I travel for work. Sometimes a lot. And I travel for vacation. Usually less than I like to.
Most of my work trips are close together, and I often cross many time zones in a week. Because of that, I’ve become quite adept at making the transition as easy as possible for my body. You can never completely avoid jet lag, but you can do a few things to make it easy on yourself.
First up I ask myself: how many of those zones do I really need to cross for my trip? For me, that depends a lot on my daily schedule and the length of my stay. If I go on a short trip for less than a week, it’s simply not worth it to get your body adjusted to a different time zone. If I can get away with an early rise, say at 4am, and an early bed time around 8pm that allows me to stay close to my body clock instead of making up a 6 hour time difference.
If that won’t work because I have a number of late dinners or I need to cross more than 6 time zones, I start a week ahead preparing my body for the time zone change. Depending on whether I fly east or west I go to bed 30 minutes earlier or later for 2 days and I repeat that for 8 days to cover 2 hours. That allows you to continue with most daily activities at home and it makes the transition easier.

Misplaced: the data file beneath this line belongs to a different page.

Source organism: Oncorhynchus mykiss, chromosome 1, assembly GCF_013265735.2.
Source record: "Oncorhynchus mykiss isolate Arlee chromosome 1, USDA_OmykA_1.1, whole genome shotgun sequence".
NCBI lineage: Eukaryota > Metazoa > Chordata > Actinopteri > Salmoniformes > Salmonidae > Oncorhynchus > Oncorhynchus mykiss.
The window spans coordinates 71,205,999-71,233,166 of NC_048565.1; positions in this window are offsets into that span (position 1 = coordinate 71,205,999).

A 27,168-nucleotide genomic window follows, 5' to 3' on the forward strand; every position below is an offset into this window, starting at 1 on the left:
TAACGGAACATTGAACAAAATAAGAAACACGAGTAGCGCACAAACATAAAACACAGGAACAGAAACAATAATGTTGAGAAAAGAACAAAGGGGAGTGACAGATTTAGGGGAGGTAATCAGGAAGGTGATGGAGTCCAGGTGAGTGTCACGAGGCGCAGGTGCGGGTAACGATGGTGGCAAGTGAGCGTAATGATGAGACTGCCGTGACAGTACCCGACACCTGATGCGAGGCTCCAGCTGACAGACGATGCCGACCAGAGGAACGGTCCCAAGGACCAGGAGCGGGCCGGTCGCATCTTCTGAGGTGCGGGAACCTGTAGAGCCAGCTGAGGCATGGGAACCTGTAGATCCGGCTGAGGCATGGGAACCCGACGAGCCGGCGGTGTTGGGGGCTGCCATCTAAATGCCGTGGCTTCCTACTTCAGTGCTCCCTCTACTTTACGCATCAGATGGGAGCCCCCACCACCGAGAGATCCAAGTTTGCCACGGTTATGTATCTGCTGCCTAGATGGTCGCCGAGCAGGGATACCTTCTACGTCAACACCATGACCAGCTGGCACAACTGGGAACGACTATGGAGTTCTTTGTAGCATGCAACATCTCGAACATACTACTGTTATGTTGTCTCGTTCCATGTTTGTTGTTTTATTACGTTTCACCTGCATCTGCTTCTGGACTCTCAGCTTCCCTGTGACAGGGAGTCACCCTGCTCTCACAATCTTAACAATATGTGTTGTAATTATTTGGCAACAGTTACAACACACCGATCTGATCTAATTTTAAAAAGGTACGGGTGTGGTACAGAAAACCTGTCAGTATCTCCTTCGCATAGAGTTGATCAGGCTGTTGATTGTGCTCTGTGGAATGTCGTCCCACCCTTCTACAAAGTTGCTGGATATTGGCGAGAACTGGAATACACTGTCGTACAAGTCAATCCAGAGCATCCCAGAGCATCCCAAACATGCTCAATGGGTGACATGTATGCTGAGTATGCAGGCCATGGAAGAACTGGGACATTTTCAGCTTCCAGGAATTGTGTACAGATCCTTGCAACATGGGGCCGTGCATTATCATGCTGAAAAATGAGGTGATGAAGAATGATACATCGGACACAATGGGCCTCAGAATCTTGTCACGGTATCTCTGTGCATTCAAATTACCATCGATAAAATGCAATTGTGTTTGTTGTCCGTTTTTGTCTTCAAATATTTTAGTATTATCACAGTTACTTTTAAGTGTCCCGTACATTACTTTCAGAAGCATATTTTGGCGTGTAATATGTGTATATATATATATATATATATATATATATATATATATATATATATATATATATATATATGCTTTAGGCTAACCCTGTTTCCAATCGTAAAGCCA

No matter where I fly, I reset my watch and gadget clocks the moment I enter the plane and pretend I’m on the time of my destination. Consider it a sort of hard body clock reset. Which means if it’s the middle of the night I don’t eat on the plane (trust me, you won’t miss much). I always bring granola bars and some fruit and nuts (I like walnuts best but pecans or almonds do too) to tie me over but I’m usually not very hungry. I ask the flight crew to give me a bottle of water and to not wake me up for meals. I also bring a sleep mask and ear plugs – don’t bother using the ones they give you on the plane, and especially bring along ear plugs that fit.
If I can manage it, I fly home on Thursday so I land in the early hours of a Friday. I drive straight home, take a shower and eat something decent with lots of protein (eggs or Greek yoghurt are my favourites). Then I go back to work and take meetings to keep me awake. Finally, after dinner and maybe an hour of television or reading I go to bed and sleep until I wake up by myself but no later than 11am.
And finally, I keep running! Especially when I travel for work, my schedule is packed with appointments allowing me little time to see the sights. So I run whenever my schedule allows and I map out a route that gives me a taste of the local highlights. This year, I ran in Dubai, Boston, Barcelona and many more cities. I always try to schedule my runs at the same time, so early morning in US means afternoon in Europe and night in Asia. In some weird way, my running body seems to like this best.
It took me a while and a dozen trips to figure out this routine and it works well for me. I hope you can use some of these tips to make the most out of your time-zone travel.